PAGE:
This year (in fact yesterday, 6th November!) marks the 400th anniversary of the death of Henry Stuart, Prince of Wales (1594-1612), eldest son of James I and elder brother of Charles I. The National Portrait Gallery is currently hosting an excellent exhibition about him, entitled 'The Lost Prince'. Henry was hugely popular: handsome, charismatic, athletic, cultured, martial, a patron of the arts and sciences, everything you could hope for in an heir to the throne. His brother, Charles, idolised him. The future looked bright. Tragically, at the age of 18 Henry contracted what is now thought to have been typhoid fever and, despite the attentions of a team of six doctors and their increasingly desperate treatments, he died. The public reaction must have been reminiscent of that to Diana's death: an outpouring of national grief on an unprecedented scale, at times bordering on hysteria; vast quantities of music, literature and sermonising - both official and private - eulogising the dead Prince appeared. The funeral itself was on a massive scale; the official mourners alone numbered 2000.
Today, however, he is almost forgotten. His collection of thousands of books, works of art, scientific instruments, arms and armour etc was broken up and scattered to the four winds; the location of only a fraction of it is now known. His name survives in such locations at Cape Henry in North America, but few probably know who they're named after. Indeed, the vast majority of people have probably never heard of him.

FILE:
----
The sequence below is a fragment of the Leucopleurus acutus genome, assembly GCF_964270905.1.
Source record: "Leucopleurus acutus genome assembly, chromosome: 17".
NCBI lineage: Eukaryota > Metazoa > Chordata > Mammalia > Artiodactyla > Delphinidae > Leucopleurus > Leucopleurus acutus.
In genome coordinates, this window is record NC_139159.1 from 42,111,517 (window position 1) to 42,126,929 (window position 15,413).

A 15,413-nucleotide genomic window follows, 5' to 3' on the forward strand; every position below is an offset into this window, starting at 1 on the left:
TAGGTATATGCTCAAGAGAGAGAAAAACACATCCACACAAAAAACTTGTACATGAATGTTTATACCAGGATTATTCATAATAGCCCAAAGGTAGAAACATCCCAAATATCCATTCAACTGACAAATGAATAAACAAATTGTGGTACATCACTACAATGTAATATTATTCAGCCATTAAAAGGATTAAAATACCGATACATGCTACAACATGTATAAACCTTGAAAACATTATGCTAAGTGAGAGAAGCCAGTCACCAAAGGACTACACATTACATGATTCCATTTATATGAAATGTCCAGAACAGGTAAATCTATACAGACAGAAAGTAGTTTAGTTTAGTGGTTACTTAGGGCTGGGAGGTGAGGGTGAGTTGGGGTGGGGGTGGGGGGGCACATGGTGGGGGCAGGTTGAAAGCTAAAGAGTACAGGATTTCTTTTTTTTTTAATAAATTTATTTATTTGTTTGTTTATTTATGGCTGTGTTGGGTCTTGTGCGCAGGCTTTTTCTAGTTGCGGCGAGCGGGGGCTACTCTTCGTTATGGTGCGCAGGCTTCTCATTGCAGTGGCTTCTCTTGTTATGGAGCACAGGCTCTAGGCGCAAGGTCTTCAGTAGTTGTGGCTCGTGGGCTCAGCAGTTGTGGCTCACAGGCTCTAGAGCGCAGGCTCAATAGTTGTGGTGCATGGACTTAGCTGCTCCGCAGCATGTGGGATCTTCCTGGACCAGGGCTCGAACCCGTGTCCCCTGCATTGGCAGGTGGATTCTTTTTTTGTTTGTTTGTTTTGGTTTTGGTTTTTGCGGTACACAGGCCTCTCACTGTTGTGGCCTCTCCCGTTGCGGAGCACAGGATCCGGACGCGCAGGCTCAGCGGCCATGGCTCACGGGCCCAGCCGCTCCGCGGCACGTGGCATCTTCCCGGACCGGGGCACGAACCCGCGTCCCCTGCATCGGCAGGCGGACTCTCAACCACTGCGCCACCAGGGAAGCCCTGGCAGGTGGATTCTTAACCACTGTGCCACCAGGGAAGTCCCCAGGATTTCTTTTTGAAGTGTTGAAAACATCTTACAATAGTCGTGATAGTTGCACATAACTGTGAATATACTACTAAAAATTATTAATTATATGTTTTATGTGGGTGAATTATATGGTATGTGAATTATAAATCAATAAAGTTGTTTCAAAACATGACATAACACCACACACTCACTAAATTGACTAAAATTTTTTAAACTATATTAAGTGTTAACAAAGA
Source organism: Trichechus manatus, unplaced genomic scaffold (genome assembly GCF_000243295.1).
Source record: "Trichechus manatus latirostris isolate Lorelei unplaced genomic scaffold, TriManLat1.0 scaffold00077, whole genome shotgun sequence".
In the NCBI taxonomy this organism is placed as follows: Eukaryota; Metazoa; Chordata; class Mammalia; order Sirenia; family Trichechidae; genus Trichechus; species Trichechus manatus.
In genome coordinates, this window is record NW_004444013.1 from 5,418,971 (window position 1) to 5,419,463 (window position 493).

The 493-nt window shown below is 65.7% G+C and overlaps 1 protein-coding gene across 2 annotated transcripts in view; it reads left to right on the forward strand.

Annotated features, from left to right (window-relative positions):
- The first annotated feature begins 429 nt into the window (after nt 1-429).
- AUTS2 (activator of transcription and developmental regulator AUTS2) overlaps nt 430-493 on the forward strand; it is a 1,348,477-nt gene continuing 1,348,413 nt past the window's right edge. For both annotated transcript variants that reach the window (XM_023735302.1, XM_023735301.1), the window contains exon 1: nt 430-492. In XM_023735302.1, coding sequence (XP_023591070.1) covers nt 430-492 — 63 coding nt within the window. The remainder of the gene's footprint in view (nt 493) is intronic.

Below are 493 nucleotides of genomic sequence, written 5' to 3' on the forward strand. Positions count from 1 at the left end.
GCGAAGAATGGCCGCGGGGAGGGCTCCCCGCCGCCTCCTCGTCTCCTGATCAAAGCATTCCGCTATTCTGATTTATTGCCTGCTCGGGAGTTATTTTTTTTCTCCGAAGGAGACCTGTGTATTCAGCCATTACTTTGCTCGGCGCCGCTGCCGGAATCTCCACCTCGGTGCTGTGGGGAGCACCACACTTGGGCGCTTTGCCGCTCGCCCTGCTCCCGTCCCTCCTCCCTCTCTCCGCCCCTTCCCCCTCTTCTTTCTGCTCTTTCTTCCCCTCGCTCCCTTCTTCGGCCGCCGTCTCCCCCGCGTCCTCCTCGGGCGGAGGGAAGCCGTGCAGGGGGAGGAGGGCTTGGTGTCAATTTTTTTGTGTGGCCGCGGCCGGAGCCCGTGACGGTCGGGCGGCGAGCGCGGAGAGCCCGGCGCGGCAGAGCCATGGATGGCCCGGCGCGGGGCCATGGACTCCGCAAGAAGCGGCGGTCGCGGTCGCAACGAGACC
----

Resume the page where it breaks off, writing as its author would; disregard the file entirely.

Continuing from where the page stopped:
And of course there is the other issue... if Henry hadn't died, he would have eventually become King Henry IX, and there would have been no Charles I. Who knows how that could have turned out? He was quite a different character from Charles; devoutly Protestant, with none of the High Church leanings that would prove so damaging to his brother; well versed from childhood in the statecraft that had allowed his father James to successfully negotiate the volatile politics of 17th century England. It seems likely the Civil Wars would never have happened - at least, not at that point! - and England's history would have swung in a very different direction. An intriguing prospect.